by Brian Hioe
Photo Credit: WikiCommons/CC
THE CONTROVERSY regarding the appointment of National Taiwan University (NTU) president Kuan Chung-ming has finally ended, with the Ministry of Education agreeing to appoint Kuan as president of what is generally viewed as Taiwan’s most prestigious educational institution. The scandal dragged on for approximately one year following Kuan’s election as president of NTU in January 2018, finally terminating this week with Kuan’s appointment.
The decision was reportedly made by Minister of Education Yeh Jiunn-rong, or at least this was is what the public narrative of the Tsai administration was regarding questions of why it finally relented on the issue of Kuan’s appointment. Yeh resigned to take responsibility for the decision, seeming to fall on his sword in order to carry out a task which would have reflected badly on whichever high-ranking member of the Tsai administration carried it out.
Former minister of education and minister of the interior Yeh Jiunn-rong. Photo credit: Lee Chi-fen/WikiCommons/CC
Earlier, Yeh seemed having taken up the position of Minister of Education precisely in order to resolve the Kuan debacle, resigning from his position as Ministry of the Interior to take up the post. Four ministers of education have resigned from their position as Minister of Education because of an inability to resolve the Kuan scandal. It remains to be seen whether this means the end of Yeh’s political career, period, but if so, this was the result of the inept handling of the scandal by the Tsai administration.
The Kuan appointment became controversial after he was elected president of NTU by NTU’s presidential selection committee, but several scandals regarding Kuan’s academic career and the election process broke out shortly afterward. The first of these scandals was that Kuan was accused of plagiarizing a student’s paper, ironically enough, the same scandal which led to the resignation of his immediate predecessor as NTU president, Yang Pan-chyr, which proved a major scandal about the academic integrity of Taiwan’s leading educational institutions. The paper was related to the Ma administration’s CSSTA trade agreement, which Kuan had had a hand in formulating as a former finance minister during the Ma administration
The second scandal was that Kuan was listed on the several websites of Chinese educational institutions as a faculty member. These included Xiamen University, Xian Jiaotong University, and Huazhong University of Science and Technology, suggesting that Kuan had taken up teaching posts in China less than a year after stepping down as a government minister. Government ministers who handle classified information, such as Kuan, are not allowed to leave the country without permission for three years after the end of their terms and Kuan is accused of possibly teaching in China since 2005.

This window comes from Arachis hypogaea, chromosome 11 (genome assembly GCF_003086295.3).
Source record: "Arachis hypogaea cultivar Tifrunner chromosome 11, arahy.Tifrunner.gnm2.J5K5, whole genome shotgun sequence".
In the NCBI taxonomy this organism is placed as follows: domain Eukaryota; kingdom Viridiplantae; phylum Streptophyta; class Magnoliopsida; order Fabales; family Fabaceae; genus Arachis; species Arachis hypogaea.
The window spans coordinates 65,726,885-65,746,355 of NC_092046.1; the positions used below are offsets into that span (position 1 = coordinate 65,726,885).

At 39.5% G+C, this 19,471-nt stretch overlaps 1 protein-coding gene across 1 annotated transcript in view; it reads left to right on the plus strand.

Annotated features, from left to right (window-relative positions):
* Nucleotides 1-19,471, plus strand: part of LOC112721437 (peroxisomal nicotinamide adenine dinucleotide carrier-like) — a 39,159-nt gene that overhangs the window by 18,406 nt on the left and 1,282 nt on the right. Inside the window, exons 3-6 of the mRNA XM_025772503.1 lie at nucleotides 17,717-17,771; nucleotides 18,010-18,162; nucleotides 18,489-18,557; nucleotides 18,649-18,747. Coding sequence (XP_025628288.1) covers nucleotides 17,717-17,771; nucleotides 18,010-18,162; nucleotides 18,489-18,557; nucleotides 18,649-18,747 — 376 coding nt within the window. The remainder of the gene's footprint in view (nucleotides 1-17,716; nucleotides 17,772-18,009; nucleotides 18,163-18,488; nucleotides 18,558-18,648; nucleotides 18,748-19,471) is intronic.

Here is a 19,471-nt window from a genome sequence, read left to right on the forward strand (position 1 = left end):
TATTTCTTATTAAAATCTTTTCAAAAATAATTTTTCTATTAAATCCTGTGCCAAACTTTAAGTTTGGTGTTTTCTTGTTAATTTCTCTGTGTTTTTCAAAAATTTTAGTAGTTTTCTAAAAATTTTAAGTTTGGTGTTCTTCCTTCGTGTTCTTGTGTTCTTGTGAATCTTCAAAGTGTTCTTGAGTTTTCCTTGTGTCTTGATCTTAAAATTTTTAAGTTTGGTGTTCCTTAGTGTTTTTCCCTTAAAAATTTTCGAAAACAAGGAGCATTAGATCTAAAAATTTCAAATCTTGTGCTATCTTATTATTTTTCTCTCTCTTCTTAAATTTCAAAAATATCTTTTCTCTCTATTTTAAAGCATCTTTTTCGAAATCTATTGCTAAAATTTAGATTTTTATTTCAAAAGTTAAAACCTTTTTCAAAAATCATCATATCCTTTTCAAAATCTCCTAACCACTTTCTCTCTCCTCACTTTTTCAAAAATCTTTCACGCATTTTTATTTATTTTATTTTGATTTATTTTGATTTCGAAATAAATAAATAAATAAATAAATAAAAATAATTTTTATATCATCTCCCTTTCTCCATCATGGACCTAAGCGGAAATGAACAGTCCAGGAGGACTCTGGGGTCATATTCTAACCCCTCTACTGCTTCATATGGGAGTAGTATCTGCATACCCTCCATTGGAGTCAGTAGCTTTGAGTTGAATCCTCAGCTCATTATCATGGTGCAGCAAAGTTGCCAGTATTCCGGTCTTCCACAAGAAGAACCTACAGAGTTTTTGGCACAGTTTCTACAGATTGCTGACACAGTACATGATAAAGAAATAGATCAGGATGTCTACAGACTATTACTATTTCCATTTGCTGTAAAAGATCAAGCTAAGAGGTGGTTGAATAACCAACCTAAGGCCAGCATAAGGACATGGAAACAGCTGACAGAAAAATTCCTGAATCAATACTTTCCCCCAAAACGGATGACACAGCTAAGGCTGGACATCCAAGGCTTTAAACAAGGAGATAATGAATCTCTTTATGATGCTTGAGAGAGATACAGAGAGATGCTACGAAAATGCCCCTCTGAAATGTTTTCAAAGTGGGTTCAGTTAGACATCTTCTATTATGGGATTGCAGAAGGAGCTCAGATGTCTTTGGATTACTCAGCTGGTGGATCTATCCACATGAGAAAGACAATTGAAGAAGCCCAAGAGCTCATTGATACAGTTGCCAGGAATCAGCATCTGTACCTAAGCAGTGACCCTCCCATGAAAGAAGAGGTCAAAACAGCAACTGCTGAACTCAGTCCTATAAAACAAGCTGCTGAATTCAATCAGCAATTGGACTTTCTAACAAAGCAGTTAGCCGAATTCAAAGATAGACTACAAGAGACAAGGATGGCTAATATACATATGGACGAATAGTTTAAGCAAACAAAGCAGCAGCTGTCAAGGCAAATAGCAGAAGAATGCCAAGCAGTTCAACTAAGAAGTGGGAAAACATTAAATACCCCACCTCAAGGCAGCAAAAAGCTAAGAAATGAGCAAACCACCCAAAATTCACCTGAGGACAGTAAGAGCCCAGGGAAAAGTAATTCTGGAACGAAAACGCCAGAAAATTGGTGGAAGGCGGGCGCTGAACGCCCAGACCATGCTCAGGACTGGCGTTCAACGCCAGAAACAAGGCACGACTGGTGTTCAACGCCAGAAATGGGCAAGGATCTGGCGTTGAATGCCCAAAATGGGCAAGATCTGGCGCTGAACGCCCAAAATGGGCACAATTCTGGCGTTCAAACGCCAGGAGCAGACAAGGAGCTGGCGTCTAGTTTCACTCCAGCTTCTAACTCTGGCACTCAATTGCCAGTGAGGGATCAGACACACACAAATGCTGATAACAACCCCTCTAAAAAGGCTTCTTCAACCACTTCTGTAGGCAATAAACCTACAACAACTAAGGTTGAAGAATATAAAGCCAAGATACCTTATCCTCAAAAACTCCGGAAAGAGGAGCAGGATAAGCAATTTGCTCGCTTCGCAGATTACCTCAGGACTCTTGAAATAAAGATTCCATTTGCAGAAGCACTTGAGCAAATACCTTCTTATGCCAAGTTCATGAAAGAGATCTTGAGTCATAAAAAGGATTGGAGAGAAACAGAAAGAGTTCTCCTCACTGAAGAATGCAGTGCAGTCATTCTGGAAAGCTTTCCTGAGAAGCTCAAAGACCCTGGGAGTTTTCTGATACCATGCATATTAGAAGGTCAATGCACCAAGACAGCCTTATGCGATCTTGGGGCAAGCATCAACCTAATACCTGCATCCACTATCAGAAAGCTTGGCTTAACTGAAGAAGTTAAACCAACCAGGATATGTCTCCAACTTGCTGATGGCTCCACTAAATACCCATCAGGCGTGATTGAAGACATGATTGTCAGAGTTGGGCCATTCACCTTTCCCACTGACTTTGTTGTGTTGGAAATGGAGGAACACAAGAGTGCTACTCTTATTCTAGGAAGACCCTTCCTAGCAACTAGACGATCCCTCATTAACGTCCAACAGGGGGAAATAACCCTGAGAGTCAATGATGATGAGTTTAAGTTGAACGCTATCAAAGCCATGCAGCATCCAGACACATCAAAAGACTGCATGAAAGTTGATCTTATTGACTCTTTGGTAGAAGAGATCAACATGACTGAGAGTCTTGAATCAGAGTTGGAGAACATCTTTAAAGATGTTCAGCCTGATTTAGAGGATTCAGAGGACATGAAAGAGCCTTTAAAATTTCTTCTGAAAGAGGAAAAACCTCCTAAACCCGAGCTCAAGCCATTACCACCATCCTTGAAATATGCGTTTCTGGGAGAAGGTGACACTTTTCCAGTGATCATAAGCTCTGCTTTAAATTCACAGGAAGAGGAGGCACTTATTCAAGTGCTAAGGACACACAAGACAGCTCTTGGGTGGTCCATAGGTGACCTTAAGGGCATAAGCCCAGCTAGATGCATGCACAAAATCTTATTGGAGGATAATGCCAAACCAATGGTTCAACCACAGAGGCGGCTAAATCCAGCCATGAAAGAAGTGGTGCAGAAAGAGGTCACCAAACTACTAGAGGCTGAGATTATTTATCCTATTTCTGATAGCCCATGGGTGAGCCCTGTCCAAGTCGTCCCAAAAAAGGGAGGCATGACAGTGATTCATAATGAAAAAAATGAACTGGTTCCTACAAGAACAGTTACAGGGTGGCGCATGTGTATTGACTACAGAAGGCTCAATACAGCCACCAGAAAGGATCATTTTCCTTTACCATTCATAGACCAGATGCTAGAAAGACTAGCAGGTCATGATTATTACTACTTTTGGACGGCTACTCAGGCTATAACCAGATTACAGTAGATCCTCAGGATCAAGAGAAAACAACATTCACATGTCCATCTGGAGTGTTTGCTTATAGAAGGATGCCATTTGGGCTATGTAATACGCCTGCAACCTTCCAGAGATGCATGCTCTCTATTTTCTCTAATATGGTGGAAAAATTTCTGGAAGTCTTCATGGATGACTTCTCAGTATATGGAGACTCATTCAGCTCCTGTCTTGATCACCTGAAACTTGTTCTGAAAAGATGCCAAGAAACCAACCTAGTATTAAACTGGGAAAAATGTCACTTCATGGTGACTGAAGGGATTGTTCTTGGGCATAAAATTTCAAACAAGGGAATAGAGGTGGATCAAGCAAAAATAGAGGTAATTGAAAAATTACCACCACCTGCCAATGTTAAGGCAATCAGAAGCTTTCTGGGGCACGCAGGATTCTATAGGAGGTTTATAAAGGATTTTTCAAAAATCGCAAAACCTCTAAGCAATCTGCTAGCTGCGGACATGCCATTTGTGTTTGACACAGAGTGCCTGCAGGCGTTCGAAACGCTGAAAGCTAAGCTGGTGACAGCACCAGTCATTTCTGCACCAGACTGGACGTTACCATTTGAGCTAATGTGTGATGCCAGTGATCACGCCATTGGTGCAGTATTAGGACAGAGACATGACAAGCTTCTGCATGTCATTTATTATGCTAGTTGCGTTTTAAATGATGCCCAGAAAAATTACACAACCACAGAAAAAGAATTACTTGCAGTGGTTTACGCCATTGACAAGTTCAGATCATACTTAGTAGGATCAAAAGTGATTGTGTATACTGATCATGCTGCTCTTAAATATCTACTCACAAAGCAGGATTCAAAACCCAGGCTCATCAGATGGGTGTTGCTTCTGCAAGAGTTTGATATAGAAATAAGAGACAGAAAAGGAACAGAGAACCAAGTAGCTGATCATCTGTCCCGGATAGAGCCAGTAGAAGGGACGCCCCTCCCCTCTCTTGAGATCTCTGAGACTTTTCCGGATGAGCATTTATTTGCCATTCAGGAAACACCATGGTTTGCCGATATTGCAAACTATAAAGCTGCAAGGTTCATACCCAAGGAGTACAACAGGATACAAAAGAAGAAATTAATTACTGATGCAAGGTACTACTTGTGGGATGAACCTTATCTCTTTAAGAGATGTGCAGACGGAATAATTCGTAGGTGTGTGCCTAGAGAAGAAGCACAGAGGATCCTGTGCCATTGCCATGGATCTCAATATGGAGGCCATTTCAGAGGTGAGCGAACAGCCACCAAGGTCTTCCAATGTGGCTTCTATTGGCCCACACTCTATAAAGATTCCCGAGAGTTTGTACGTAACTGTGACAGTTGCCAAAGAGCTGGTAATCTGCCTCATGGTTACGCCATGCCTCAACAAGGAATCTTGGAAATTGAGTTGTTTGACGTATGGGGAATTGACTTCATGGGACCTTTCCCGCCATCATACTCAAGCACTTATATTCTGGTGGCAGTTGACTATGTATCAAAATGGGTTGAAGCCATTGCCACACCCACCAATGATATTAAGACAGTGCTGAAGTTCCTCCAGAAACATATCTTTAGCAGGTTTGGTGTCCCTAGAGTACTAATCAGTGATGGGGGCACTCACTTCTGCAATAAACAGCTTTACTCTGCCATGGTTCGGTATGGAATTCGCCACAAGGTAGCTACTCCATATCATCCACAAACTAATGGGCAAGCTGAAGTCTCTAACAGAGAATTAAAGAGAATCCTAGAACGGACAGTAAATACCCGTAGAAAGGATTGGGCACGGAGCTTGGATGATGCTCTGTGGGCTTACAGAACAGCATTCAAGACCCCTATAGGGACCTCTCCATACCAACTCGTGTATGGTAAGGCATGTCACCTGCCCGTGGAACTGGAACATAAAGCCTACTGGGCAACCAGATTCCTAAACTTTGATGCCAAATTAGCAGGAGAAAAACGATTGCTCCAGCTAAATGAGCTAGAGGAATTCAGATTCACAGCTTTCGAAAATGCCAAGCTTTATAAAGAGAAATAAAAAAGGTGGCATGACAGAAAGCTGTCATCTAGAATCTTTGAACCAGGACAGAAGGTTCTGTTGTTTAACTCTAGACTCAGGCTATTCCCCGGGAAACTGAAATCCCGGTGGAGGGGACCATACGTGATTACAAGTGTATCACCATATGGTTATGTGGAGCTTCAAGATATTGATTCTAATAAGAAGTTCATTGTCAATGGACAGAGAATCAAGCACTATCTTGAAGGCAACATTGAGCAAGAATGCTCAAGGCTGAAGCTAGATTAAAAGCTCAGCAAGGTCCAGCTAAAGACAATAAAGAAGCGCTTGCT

The third scandal was that one of the members of NTU’s presidential selection committee, Richard Tsai, served at the same time as Kuan on the governing board of Taiwan Mobile. This suggests that Kuan did not come clear about a conflict of interest which might have led Tsai to be favorable to selecting Kuan, a prior acquaintance, as president of NTU.
Significantly, the Tsai administration focused on the last scandal in its original decision to block Kuan’s appointment. The Tsai administration likely wished to avoid the public perception that it was politically persecuting Kuan, as a high-ranking member of the preceding Ma administration.
The decision of the Tsai administration to block Kuan’s appointment was met with criticisms from high-profile political allies of Kuan such former president Ma Ying-Jeou, KMT legislator Apollo Chen, and others. Protests also broke out among the NTU campus; though the fact that many participants of these protests were not NTU students but members of the pan-Blue camp was widely mocked, as well as the fact that NTU departments in support of Kuan sometimes had a strong history of pan-Blue leanings, others were not in favor of the government interfering in the internal democracy of an academic institution. NTU itself officially condemned the actions of the Tsai administration, though a number of NTU faculty dissented from the NTU administration’s official statements and also called for Kuan’s removal.
And so, it seems that in the face of protests and internal resistance from NTU, the Tsai administration has finally given up on the matter. The solution originally suggested by the Tsai administration was to hold another set of elections for NTU president in which Kuan would be allowed to participate, justified with the claim that the process by which the first set of elections were flawed, as more of the “selection” of a pre-ordained candidate than a genuine election.
However, the fact that Kuan would be allowed to participate might simply mean another Kuan victory, to which the Tsai administration could say nothing. This is probably the rationale behind simply allowing Kuan to take office.
Perhaps, then, Kuan’s appointment could be seen as a loss for the Tsai administration. In truth, grounds were probably sufficient to remove Kuan, yet the Tsai administration flinched prematurely in the face of opposition from the pan-Blue camp and from society at large. Making a decision and following through with it probably would have minimized blowback, even if some was to be expected. This continues a pattern of behavior seen with the Tsai administration on many issues, including labor law, gay marriage, and nuclear energy, in which the continual flip-flops of the Tsai administration in an attempt to keep all sides happy result in no sides being happy. As such, the Kuan debacle was likely one entirely of the Tsai administration’s own making.